Eric Wang

On walking into the Pauli Murray College dining hall during its grand opening on Aug. 29, Ileana Valdez ’21 encountered a spacious room brimming with students.

After choosing a table with only scattered papers she presumed had been left behind, their owner, physics professor Sidney Cahn, returned to the table with food. Immediately, Valdez struck up a conversation with Cahn that lasted half an hour.

As Yale opens two new residential colleges this fall, adjacent Science Hill community gains an additional link to the undergraduate student body. With the colleges’ dining halls serving as convenient mealtime choices for STEM professors, the eating spaces facilitate increased student-professor interaction, often through spontaneous encounters like Valdez’s.

“I think these conversations can achieve what’s probably the greatest goal of a college, which is to expose students to new ideas and thoughts they have not encountered beforehand,” Valdez said.

Aastha KC ’20, a transfer to Pauli Murray College, also acknowledged the value of individual interaction with professors outside of the classroom. She said that besides the helpful academic advice she’s received, the dining halls have been conducive to stimulating intellectual conversations.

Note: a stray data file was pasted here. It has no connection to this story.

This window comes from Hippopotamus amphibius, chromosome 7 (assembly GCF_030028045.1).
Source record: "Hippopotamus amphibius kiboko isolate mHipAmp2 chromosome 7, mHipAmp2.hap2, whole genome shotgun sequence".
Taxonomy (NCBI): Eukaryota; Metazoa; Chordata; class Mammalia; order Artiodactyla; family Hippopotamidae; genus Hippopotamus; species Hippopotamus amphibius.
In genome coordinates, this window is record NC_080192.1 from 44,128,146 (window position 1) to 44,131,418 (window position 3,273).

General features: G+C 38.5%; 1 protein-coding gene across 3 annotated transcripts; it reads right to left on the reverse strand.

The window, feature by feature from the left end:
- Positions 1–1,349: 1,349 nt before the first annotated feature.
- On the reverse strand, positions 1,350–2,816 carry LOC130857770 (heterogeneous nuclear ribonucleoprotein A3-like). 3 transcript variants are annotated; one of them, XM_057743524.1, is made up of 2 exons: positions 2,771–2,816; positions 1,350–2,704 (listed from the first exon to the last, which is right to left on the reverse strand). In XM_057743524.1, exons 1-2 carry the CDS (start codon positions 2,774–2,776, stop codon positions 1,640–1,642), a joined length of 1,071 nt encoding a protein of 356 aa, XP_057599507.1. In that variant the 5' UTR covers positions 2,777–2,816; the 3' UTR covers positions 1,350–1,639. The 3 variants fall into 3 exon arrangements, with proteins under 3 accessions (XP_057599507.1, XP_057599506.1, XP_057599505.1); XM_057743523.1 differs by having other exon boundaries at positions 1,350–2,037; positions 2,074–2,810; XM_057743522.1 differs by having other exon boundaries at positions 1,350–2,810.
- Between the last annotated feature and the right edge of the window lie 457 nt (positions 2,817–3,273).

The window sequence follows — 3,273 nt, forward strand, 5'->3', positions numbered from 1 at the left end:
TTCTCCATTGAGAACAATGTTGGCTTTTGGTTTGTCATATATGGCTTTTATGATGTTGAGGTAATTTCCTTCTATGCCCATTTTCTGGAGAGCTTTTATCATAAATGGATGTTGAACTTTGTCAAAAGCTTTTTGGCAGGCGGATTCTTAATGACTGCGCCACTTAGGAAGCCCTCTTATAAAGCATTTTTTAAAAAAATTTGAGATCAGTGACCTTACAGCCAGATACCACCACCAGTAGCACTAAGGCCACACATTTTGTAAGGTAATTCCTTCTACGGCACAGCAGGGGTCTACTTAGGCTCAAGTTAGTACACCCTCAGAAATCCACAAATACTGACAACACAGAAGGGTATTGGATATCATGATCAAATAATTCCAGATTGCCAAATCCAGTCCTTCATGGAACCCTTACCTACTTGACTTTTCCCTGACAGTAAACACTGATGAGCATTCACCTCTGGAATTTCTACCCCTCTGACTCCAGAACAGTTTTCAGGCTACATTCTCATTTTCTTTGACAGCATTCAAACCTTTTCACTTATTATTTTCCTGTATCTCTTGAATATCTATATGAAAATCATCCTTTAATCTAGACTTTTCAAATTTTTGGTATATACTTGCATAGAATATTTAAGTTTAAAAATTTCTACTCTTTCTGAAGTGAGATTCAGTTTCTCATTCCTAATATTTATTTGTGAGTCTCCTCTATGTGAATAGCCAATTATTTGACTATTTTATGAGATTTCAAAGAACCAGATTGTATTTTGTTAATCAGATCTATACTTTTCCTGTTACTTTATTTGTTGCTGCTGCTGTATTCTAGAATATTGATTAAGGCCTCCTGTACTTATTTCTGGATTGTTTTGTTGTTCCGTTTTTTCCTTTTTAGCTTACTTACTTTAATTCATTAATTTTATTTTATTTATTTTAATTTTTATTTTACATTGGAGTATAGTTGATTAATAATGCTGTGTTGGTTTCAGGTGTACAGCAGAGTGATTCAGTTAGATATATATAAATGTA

The opening of the residential colleges on Prospect Street comes at a time when the University is increasingly focused on STEM fields. Often perceived as an institution that leans towards social sciences and humanities, Yale has bolstered its science departments, chiefly by investing more than $1 billion in science, engineering and medical facilities since 2001.

Professors interviewed echoed students’ thoughts, saying the new Prospect Street facilities stand to make STEM faculty feel more connected to the student body than ever before.

“I think it definitely helps us,” said Sandy Chang ’88, associate dean for science education and professor of laboratory medicine. “It’s never been easier for us to reach out and meet with students after class, and every time we can do so is a positive thing for our STEM fields.”

Geology and geophysics professor Mary-Louise Timmermans said she hopes to visit the new dining halls to talk to students about the diverse fields of study on Science Hill, including her own.

“A lot of students come here for pre-medical studies and only take biology and chemistry,” she said. “It’s wonderful to stress to people that we have so much research happening in other departments and on fascinating topics like climate and geophysics.”

For lecture classes especially, students hardly meet their professors one-on-one, making learning a less personal endeavor. Students interviewed said speaking with professors in a relaxed setting allows them to see another side of people they would only encounter in the context of a classroom.

“We talked about everything from architecture to the differences between New Haven and New York pizza styles,”  Valdez said. “I’m less worried now about taking physics classes because I know the people teaching them are understanding and relatable.”

Timmermans said she was excited to learn more about students in a different context, including their extracurricular activities, passions and hopes for the future.

“I’ll definitely be eating there more often,” Timmermans said. “You never know who you’re going to sit next to.”